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Vladimir was founded by Vladimir Monomakh of Kiev in 1108 as a fort in Rostov-Suzdal principality. It was a mighty fortress protected with steep banks of the Klyasma River from the south, the Lybed River from the north and deep ravines from the east and west. The fortress was named after its founder Vladimir.

The fort was inherited by Yuri Dolgoruky, one of Monomakhs younger sons. Busy with the struggle for the Kievan throne, he did not pay much attention to his Northern estates. Yet, when the prince realized the uselessness of his rivaling for the South and justly estimated the advantages of the Northern lands with their abundant natural resources, he started construction of new fortresses in Suzdal territories. He then founded Moscow, Pereslavl Zalessky, Kideksha, Dmitrov, Uriev-Polskiy, and Zvenigorod.

In Vladimir Yuri Dolgoruky built a new prince court with a church in the name of his holy patron St. George (1157).

The rapid expansion of the city determined its turning into the capital of the princedom. Under Yurys son Andrey Bogolyubsky it became capital of the principality in 1157/1158, and capital of all Kievan Rus after Kiev was sacked in 1169. Grand building activities spread about in the new capital. The defense ring was expanded; new ramparts with wooden walls encircled the city. The line of Andrey Bogolyubsky was followed by his brother Vsevolod III (1176-1212); the two brothers consolidated themselves as the strongest Russian princes and brought builders and artists from as far away as Western Europe to give the Kiev-like splendor to Vladimir.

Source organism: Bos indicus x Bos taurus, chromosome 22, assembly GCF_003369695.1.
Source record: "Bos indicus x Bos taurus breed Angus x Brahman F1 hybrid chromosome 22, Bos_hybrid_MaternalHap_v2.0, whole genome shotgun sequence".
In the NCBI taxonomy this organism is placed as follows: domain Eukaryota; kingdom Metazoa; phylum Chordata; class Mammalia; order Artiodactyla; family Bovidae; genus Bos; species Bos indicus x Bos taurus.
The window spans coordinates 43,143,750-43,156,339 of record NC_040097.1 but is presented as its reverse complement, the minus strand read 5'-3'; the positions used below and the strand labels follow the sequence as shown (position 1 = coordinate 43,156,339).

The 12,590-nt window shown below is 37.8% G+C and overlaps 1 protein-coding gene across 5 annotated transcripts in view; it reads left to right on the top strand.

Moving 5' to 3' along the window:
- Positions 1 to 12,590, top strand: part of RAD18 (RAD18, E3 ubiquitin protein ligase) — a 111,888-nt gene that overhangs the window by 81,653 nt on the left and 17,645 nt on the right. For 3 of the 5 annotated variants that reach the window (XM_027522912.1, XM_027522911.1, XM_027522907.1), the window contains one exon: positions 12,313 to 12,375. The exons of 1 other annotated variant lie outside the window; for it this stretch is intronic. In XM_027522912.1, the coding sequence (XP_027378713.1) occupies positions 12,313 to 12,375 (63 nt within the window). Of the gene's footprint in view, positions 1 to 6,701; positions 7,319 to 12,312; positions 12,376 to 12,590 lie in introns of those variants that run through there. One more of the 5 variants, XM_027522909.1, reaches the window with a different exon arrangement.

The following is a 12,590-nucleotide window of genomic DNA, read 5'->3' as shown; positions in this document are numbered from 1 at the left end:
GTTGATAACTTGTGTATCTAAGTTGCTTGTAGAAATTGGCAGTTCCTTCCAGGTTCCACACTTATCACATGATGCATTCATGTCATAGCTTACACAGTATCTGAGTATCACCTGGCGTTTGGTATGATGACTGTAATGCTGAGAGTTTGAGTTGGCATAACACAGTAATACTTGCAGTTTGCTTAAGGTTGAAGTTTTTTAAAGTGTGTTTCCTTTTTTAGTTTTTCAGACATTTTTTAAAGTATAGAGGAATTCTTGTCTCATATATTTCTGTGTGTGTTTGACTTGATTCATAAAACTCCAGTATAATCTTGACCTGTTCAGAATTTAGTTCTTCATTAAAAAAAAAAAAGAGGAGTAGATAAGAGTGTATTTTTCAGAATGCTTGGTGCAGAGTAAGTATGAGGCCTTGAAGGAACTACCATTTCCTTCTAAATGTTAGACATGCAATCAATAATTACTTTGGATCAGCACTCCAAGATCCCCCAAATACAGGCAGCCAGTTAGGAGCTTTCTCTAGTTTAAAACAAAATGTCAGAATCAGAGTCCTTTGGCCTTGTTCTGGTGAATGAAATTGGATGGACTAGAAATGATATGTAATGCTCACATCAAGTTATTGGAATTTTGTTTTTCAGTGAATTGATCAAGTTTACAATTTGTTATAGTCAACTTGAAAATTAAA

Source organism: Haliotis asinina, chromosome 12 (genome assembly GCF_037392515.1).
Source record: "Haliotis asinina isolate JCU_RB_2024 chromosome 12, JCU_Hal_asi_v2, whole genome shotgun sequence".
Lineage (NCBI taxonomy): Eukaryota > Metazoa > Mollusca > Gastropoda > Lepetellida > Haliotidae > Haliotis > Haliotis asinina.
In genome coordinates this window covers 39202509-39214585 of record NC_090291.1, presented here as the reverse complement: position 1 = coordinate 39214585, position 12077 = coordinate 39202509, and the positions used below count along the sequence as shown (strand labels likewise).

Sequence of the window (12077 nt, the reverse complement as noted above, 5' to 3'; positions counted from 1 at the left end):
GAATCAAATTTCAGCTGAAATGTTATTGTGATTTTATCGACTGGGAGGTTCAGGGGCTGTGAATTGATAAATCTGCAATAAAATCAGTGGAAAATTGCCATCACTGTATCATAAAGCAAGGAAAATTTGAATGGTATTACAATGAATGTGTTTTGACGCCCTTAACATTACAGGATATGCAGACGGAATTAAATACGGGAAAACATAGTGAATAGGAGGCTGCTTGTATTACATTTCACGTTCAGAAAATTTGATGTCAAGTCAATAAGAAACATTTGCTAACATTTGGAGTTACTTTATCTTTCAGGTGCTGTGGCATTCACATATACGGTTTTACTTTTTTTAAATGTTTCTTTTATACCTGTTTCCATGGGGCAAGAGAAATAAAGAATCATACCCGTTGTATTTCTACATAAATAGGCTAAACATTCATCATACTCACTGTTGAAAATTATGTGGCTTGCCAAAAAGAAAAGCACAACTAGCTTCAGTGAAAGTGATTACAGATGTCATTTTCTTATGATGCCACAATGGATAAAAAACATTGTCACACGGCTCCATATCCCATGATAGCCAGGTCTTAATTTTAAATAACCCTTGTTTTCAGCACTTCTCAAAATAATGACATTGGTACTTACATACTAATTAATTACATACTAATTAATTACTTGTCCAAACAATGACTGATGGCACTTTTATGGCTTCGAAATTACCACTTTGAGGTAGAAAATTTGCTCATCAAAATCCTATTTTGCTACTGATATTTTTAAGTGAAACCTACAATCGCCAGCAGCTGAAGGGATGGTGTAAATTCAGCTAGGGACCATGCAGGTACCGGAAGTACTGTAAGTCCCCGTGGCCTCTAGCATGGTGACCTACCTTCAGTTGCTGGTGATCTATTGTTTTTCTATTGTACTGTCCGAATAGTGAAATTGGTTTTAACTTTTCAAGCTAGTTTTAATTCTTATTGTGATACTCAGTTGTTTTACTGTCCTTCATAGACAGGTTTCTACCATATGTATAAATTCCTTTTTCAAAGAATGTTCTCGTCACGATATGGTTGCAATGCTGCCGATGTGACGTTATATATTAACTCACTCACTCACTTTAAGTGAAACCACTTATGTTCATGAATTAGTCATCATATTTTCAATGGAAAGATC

Devastated by the Tatars in 1238 and 1293, the city recovered each time, but its realm disintegrated into small princedoms with Moscow increasingly dominant. Vladimir could not regain its former grandeur anymore. In the 14th century power finally shifted to Moscow. Even so, the rulers remained nominally Grand Princes of Vladimir until 15th century. The coronation of grand-princes continued to be held in the city's Uspenski Cathedral until the reign of Ivan III in 1440. Both Alexander Nevski and Dmitri Donskoi were crowned here. The early Russian chronicles were written at the Uspenski as well.

Gradually the former capital became just one of the cities of the Moscow State, and a place of reminiscences and sacred relics. The city was growing very slow. In the 14th -17th cc it underwent a train of forays and fires.

Though the 17th century saw the resumption of stone building in Vladmir it could not be compared with the Golden Age of its previous urban development. During the 18th century the city changed its status three times, becoming the centre of the province in 1719, the centre of vicegerency in 1778, and the capital of Vladimir Gubernia (or government, one of the territorial subdivisions of Russia, 1708-1929) in 1796.

As time went by Vladimir turned into a beautiful and comfortable provincial city, at the same time keeping its ancient splendor and charms of the historical landscape.




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